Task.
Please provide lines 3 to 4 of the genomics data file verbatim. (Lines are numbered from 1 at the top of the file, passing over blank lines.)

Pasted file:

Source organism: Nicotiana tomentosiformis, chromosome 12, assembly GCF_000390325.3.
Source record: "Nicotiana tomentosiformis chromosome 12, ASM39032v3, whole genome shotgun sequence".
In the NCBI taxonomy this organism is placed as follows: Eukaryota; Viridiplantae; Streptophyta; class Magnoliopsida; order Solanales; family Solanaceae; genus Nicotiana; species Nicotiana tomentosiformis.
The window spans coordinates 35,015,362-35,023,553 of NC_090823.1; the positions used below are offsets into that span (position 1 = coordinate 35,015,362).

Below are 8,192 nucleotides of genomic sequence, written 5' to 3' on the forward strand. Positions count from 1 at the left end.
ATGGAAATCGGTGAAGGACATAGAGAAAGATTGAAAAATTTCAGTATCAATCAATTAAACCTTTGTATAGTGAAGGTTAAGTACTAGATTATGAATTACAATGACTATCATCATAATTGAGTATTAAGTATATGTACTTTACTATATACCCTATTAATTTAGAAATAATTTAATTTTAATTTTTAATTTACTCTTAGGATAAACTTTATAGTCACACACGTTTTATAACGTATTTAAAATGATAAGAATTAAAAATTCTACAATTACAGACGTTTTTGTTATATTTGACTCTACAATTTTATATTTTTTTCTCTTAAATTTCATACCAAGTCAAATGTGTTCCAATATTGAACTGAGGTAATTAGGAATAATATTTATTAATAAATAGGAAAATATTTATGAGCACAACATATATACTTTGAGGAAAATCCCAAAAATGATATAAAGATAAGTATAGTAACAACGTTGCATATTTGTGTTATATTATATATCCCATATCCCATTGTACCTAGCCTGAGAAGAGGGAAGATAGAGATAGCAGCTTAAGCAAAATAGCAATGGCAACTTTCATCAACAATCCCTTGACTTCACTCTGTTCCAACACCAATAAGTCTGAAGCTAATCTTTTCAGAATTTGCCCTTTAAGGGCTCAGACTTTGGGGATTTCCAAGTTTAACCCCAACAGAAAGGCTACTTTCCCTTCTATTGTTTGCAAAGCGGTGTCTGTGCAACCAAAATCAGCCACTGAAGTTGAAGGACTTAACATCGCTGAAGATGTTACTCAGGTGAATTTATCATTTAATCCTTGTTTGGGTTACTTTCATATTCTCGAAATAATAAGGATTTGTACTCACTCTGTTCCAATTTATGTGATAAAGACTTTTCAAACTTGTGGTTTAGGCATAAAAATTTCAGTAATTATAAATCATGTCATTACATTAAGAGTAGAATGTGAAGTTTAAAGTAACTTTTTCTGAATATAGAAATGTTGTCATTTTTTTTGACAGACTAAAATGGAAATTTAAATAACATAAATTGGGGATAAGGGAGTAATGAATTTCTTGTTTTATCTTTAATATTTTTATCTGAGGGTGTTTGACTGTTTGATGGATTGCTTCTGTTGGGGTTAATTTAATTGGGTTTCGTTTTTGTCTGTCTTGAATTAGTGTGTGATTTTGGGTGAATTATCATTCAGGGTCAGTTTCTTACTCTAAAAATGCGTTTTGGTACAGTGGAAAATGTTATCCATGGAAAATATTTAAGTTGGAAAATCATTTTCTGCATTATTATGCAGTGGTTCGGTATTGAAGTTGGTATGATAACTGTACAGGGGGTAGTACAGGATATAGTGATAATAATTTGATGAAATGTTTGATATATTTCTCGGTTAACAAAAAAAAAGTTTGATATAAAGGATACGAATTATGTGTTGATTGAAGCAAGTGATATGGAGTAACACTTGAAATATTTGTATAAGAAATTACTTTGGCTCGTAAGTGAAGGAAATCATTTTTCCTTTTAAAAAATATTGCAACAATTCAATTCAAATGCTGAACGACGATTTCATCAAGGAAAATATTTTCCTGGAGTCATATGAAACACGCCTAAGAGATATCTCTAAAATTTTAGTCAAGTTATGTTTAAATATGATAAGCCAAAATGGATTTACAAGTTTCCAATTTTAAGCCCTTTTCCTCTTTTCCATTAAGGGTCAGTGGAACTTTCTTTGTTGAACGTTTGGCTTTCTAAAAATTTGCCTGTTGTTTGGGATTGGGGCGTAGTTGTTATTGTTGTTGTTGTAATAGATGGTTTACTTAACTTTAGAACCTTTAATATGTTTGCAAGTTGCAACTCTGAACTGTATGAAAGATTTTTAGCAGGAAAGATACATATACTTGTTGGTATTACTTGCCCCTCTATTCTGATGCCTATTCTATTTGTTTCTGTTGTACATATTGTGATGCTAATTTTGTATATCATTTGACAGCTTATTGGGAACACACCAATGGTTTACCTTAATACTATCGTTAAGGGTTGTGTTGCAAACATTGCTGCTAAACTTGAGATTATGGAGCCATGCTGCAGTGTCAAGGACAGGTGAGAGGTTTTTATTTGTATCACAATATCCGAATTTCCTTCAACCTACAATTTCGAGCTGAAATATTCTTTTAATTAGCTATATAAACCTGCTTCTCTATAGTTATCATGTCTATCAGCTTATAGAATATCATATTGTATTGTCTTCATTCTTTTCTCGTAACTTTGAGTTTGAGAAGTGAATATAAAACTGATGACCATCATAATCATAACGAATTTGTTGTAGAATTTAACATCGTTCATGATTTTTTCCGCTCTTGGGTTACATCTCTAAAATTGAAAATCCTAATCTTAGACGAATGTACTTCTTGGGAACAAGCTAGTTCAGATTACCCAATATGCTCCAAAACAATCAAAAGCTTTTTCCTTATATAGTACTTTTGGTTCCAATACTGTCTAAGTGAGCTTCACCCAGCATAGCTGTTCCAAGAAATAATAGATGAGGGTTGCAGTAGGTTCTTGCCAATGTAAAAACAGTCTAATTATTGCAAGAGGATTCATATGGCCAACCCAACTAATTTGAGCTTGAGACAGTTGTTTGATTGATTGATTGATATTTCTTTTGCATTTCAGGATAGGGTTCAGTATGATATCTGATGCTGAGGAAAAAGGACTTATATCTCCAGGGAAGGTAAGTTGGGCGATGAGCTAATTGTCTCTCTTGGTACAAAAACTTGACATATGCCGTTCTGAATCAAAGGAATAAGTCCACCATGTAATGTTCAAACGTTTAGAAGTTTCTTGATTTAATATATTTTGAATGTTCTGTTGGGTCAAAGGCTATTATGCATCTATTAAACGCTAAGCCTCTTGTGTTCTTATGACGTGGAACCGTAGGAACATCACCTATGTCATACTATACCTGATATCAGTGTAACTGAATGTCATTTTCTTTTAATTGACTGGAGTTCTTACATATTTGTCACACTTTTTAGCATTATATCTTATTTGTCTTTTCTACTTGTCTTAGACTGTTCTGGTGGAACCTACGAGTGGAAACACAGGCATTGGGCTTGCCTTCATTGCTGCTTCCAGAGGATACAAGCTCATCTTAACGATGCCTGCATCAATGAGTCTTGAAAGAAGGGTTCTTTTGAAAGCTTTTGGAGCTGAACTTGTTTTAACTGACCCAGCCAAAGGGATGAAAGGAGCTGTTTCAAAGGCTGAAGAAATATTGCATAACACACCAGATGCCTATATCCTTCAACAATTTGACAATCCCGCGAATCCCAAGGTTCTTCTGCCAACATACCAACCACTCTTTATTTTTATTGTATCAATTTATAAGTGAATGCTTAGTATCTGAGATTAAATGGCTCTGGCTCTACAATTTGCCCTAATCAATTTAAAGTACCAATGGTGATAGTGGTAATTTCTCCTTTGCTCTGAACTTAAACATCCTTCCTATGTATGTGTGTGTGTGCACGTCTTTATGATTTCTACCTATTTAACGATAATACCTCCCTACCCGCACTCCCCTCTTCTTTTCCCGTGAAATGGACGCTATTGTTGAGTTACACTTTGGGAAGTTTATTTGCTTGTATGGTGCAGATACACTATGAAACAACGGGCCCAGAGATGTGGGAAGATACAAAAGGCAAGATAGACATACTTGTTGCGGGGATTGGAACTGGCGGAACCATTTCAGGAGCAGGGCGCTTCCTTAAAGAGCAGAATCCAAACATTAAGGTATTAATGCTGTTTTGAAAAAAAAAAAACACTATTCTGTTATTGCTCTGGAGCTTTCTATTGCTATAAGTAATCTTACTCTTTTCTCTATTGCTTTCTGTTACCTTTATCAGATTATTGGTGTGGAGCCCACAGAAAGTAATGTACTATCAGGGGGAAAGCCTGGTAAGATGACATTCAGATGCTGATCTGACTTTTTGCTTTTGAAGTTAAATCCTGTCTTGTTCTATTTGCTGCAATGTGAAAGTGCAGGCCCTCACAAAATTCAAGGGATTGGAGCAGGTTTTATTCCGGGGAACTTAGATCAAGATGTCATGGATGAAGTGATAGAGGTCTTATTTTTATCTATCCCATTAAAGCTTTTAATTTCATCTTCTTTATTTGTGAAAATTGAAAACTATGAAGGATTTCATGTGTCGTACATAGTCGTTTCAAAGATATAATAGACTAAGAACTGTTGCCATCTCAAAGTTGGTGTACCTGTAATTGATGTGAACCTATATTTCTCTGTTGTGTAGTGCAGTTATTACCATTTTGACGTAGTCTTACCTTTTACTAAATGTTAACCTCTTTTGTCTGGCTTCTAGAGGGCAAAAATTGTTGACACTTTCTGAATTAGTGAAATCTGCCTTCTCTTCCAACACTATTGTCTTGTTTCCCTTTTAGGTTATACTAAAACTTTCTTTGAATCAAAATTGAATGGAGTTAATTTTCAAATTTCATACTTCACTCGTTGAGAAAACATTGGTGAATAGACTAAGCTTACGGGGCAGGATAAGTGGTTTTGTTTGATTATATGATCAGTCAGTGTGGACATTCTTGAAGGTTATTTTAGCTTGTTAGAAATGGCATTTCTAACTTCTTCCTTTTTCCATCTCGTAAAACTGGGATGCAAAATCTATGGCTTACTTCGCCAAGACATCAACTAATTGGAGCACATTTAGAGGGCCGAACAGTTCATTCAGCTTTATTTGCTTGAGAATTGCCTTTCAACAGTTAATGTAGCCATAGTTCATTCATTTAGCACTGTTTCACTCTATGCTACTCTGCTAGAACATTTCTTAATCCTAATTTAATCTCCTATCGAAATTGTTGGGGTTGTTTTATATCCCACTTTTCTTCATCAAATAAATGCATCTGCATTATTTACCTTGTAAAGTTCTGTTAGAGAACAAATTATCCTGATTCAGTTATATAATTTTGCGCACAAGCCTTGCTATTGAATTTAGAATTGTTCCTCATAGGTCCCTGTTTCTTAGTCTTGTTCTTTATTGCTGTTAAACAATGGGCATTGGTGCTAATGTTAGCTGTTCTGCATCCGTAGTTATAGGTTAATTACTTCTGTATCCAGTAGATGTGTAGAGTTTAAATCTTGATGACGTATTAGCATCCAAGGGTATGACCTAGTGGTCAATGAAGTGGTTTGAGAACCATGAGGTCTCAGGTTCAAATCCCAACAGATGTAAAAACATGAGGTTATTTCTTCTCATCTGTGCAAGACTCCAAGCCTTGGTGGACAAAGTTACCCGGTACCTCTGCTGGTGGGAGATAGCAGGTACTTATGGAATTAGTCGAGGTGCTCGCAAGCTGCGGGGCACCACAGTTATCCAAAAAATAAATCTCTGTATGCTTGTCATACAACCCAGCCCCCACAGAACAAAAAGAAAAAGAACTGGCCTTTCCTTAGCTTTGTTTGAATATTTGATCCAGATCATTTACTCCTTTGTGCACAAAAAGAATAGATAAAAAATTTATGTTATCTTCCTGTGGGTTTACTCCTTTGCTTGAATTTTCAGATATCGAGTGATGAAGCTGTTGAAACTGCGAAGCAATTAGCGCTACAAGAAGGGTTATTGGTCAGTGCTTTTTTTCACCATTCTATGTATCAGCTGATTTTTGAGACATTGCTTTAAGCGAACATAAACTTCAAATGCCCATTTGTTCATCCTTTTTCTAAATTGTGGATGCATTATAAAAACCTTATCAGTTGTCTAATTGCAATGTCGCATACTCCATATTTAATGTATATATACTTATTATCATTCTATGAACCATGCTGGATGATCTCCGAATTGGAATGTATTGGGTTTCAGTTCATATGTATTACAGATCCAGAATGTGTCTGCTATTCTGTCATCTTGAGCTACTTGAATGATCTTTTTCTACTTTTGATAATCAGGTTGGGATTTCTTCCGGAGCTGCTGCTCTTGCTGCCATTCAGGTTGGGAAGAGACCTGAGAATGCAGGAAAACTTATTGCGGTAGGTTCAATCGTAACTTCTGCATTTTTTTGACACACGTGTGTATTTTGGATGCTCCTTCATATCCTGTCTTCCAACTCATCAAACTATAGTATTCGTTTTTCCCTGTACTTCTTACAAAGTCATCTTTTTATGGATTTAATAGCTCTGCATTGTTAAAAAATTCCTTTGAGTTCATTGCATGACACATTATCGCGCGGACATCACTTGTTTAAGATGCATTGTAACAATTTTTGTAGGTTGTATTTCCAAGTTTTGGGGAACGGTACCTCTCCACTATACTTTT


In the NCBI taxonomy this organism is placed as follows: Eukaryota; Viridiplantae; Streptophyta; class Magnoliopsida; order Solanales; family Solanaceae; genus Nicotiana; species Nicotiana tomentosiformis.
The window spans coordinates 35,015,362-35,023,553 of NC_090823.1; the positions used below are offsets into that span (position 1 = coordinate 35,015,362).